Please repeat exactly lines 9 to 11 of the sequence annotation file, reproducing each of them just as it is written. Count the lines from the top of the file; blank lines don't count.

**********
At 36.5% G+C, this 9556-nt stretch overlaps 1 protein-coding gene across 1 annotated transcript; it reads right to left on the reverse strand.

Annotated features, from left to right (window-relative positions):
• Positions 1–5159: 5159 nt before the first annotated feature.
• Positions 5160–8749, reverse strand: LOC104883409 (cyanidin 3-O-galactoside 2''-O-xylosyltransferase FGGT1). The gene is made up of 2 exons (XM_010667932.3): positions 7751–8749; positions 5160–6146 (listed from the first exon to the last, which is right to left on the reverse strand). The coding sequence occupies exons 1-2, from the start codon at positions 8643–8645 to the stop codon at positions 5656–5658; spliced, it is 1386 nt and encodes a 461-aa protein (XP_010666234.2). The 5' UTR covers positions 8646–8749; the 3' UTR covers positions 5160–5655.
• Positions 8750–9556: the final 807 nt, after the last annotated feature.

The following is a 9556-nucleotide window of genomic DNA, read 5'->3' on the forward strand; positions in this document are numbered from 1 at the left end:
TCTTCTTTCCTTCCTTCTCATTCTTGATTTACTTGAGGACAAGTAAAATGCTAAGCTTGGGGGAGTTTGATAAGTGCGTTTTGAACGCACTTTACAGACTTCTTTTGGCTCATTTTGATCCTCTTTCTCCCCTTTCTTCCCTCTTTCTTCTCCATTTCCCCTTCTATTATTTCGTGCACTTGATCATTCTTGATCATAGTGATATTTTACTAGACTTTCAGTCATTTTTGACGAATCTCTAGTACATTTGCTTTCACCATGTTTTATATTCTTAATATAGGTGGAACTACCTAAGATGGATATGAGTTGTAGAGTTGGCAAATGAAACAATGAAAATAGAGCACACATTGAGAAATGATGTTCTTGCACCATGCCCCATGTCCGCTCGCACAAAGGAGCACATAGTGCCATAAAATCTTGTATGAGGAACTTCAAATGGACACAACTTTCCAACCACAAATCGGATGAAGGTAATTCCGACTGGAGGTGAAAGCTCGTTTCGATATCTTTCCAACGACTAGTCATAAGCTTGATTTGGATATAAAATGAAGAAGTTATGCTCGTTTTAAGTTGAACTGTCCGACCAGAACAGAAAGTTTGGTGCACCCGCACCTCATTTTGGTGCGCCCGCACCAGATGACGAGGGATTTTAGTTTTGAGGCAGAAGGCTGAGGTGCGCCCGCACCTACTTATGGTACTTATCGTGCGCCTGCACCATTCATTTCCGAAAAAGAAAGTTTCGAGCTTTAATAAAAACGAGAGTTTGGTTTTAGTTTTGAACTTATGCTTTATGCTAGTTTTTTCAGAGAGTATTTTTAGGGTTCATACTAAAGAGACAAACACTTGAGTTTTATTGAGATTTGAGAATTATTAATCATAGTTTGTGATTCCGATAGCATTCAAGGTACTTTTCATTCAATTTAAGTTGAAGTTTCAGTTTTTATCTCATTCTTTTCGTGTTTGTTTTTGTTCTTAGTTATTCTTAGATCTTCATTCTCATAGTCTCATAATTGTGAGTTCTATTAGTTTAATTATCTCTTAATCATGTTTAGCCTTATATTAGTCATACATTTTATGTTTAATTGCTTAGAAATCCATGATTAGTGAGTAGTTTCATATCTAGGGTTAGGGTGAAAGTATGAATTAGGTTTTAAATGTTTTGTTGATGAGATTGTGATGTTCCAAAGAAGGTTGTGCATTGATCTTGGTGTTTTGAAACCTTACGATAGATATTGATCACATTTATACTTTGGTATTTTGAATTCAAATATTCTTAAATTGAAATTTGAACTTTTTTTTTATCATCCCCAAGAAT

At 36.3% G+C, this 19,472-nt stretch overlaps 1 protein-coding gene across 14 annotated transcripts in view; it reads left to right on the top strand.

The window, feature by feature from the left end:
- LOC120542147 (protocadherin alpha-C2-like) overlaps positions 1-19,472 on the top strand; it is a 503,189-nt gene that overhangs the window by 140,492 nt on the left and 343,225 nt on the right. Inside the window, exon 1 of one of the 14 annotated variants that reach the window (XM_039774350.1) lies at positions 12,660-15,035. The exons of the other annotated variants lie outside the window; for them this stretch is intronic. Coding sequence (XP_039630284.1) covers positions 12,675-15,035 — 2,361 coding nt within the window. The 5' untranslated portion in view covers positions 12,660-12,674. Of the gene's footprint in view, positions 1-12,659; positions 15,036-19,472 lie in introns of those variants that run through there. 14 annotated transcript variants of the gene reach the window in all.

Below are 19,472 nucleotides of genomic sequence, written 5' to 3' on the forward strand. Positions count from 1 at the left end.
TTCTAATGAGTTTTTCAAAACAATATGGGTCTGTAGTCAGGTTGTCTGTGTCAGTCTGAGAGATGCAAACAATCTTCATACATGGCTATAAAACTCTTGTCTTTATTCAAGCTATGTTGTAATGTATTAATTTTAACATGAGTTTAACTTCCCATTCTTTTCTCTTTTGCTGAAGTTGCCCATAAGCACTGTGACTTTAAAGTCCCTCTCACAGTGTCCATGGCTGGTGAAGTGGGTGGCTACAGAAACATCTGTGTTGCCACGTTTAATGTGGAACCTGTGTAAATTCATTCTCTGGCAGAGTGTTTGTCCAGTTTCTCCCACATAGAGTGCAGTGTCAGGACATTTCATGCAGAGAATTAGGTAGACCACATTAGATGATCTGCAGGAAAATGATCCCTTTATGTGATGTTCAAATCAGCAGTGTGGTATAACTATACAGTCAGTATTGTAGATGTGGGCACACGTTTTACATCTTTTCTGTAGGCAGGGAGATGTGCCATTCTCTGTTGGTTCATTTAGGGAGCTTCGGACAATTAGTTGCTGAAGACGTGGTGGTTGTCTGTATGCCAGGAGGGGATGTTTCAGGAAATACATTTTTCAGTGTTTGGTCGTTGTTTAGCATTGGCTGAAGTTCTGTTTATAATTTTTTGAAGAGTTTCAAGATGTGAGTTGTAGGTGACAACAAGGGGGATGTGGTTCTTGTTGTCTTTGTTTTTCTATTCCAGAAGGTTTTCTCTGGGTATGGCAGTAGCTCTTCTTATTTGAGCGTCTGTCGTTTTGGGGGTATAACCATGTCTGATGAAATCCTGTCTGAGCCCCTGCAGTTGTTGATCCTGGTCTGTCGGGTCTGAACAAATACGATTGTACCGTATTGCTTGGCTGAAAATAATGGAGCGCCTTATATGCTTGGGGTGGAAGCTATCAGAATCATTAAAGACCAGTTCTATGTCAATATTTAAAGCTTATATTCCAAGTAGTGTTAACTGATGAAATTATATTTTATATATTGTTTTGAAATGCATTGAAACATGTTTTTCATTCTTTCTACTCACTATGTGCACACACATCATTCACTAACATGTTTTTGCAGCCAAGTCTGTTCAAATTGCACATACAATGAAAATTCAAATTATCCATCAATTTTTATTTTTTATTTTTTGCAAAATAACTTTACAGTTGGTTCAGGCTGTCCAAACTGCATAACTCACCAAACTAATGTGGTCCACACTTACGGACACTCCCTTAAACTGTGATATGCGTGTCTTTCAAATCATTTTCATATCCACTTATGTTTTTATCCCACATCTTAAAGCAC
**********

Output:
The window, feature by feature from the left end:
- LOC120542147 (protocadherin alpha-C2-like) overlaps positions 1-19,472 on the top strand; it is a 503,189-nt gene that overhangs the window by 140,492 nt on the left and 343,225 nt on the right. Inside the window, exon 1 of one of the 14 annotated variants that reach the window (XM_039774350.1) lies at positions 12,660-15,035. The exons of the other annotated variants lie outside the window; for them this stretch is intronic. Coding sequence (XP_039630284.1) covers positions 12,675-15,035 — 2,361 coding nt within the window. The 5' untranslated portion in view covers positions 12,660-12,674. Of the gene's footprint in view, positions 1-12,659; positions 15,036-19,472 lie in introns of those variants that run through there. 14 annotated transcript variants of the gene reach the window in all.

Below are 19,472 nucleotides of genomic sequence, written 5' to 3' on the forward strand. Positions count from 1 at the left end.